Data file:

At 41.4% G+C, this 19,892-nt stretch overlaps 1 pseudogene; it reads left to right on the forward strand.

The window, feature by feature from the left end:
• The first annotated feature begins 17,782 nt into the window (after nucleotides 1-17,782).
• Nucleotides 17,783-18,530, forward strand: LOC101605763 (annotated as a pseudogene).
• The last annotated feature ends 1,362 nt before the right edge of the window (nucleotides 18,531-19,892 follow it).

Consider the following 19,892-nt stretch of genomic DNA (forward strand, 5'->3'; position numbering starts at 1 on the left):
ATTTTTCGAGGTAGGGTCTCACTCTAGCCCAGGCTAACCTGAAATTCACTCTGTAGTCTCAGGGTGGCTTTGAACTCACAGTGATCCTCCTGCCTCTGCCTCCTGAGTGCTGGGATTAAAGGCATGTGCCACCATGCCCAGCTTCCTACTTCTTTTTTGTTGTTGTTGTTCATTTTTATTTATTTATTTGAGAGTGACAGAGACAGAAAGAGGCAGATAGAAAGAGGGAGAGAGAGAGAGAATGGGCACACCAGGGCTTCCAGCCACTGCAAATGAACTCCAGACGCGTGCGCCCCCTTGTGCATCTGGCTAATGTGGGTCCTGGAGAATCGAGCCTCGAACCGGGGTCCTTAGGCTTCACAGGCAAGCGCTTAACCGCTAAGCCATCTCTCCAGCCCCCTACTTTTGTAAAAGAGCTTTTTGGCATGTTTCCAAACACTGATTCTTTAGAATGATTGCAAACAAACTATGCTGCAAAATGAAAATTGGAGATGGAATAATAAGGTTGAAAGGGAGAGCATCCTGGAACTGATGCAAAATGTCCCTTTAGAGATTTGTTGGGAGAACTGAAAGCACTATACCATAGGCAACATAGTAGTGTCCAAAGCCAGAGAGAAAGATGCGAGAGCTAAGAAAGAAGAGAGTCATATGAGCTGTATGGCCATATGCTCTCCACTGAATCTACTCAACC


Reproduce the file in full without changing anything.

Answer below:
At 41.4% G+C, this 19,892-nt stretch overlaps 1 pseudogene; it reads left to right on the forward strand.

The window, feature by feature from the left end:
• The first annotated feature begins 17,782 nt into the window (after nucleotides 1-17,782).
• Nucleotides 17,783-18,530, forward strand: LOC101605763 (annotated as a pseudogene).
• The last annotated feature ends 1,362 nt before the right edge of the window (nucleotides 18,531-19,892 follow it).

Consider the following 19,892-nt stretch of genomic DNA (forward strand, 5'->3'; position numbering starts at 1 on the left):
ATTTTTCGAGGTAGGGTCTCACTCTAGCCCAGGCTAACCTGAAATTCACTCTGTAGTCTCAGGGTGGCTTTGAACTCACAGTGATCCTCCTGCCTCTGCCTCCTGAGTGCTGGGATTAAAGGCATGTGCCACCATGCCCAGCTTCCTACTTCTTTTTTGTTGTTGTTGTTCATTTTTATTTATTTATTTGAGAGTGACAGAGACAGAAAGAGGCAGATAGAAAGAGGGAGAGAGAGAGAGAATGGGCACACCAGGGCTTCCAGCCACTGCAAATGAACTCCAGACGCGTGCGCCCCCTTGTGCATCTGGCTAATGTGGGTCCTGGAGAATCGAGCCTCGAACCGGGGTCCTTAGGCTTCACAGGCAAGCGCTTAACCGCTAAGCCATCTCTCCAGCCCCCTACTTTTGTAAAAGAGCTTTTTGGCATGTTTCCAAACACTGATTCTTTAGAATGATTGCAAACAAACTATGCTGCAAAATGAAAATTGGAGATGGAATAATAAGGTTGAAAGGGAGAGCATCCTGGAACTGATGCAAAATGTCCCTTTAGAGATTTGTTGGGAGAACTGAAAGCACTATACCATAGGCAACATAGTAGTGTCCAAAGCCAGAGAGAAAGATGCGAGAGCTAAGAAAGAAGAGAGTCATATGAGCTGTATGGCCATATGCTCTCCACTGAATCTACTCAACC